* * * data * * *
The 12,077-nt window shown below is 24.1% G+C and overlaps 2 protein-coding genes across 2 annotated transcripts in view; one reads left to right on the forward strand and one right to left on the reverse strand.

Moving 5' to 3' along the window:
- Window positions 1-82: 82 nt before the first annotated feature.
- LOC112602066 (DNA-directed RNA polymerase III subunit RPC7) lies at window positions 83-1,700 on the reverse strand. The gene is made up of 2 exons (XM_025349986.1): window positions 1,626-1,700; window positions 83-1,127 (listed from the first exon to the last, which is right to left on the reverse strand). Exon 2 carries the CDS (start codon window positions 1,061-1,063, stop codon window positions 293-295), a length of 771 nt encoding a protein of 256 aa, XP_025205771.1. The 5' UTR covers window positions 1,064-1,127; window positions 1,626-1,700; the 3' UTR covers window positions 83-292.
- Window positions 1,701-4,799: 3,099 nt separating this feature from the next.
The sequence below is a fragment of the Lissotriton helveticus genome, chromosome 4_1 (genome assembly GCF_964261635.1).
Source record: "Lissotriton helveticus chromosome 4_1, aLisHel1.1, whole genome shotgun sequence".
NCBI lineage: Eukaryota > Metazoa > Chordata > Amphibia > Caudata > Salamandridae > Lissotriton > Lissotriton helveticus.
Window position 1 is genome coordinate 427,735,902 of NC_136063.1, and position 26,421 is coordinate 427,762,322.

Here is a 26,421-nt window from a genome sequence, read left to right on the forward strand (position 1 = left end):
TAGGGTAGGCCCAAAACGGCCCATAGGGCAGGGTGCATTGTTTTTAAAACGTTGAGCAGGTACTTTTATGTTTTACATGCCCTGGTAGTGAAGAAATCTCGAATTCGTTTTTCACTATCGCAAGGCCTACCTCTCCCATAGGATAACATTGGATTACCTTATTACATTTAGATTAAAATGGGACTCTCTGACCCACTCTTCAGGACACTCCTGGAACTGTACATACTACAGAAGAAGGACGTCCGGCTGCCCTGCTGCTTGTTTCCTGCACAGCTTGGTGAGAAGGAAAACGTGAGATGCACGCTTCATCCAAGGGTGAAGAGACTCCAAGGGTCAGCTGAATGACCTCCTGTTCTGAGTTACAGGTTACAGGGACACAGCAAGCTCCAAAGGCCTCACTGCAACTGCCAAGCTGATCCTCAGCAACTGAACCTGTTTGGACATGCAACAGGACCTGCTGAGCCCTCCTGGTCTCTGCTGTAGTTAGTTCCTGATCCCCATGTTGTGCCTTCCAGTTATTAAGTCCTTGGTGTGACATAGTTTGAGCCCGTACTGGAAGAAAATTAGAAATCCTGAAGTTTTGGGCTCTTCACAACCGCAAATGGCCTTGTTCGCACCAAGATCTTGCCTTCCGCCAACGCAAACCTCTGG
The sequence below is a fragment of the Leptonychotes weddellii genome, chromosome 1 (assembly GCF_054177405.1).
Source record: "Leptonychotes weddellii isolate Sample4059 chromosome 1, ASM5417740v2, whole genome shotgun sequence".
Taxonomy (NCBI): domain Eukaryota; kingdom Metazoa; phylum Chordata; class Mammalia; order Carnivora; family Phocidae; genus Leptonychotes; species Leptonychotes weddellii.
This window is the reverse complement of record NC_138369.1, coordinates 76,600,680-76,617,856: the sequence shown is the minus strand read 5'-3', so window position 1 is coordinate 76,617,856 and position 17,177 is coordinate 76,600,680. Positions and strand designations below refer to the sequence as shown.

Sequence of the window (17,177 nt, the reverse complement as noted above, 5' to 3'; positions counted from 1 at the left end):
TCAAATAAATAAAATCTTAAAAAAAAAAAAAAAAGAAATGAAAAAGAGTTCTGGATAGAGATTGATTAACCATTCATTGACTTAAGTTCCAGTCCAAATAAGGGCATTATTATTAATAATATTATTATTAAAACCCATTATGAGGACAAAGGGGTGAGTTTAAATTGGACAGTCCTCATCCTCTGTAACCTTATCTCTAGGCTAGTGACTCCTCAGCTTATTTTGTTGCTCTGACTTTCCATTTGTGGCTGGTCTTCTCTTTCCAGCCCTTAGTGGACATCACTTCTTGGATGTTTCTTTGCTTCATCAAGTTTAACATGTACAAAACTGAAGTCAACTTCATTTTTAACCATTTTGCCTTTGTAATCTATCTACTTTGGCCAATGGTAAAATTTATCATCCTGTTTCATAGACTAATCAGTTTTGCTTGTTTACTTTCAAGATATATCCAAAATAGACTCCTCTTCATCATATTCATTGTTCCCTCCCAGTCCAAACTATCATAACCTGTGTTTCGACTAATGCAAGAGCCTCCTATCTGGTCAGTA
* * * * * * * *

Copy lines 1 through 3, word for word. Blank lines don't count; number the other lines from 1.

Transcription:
The 12,077-nt window shown below is 24.1% G+C and overlaps 2 protein-coding genes across 2 annotated transcripts in view; one reads left to right on the forward strand and one right to left on the reverse strand.

Moving 5' to 3' along the window:
- Window positions 1-82: 82 nt before the first annotated feature.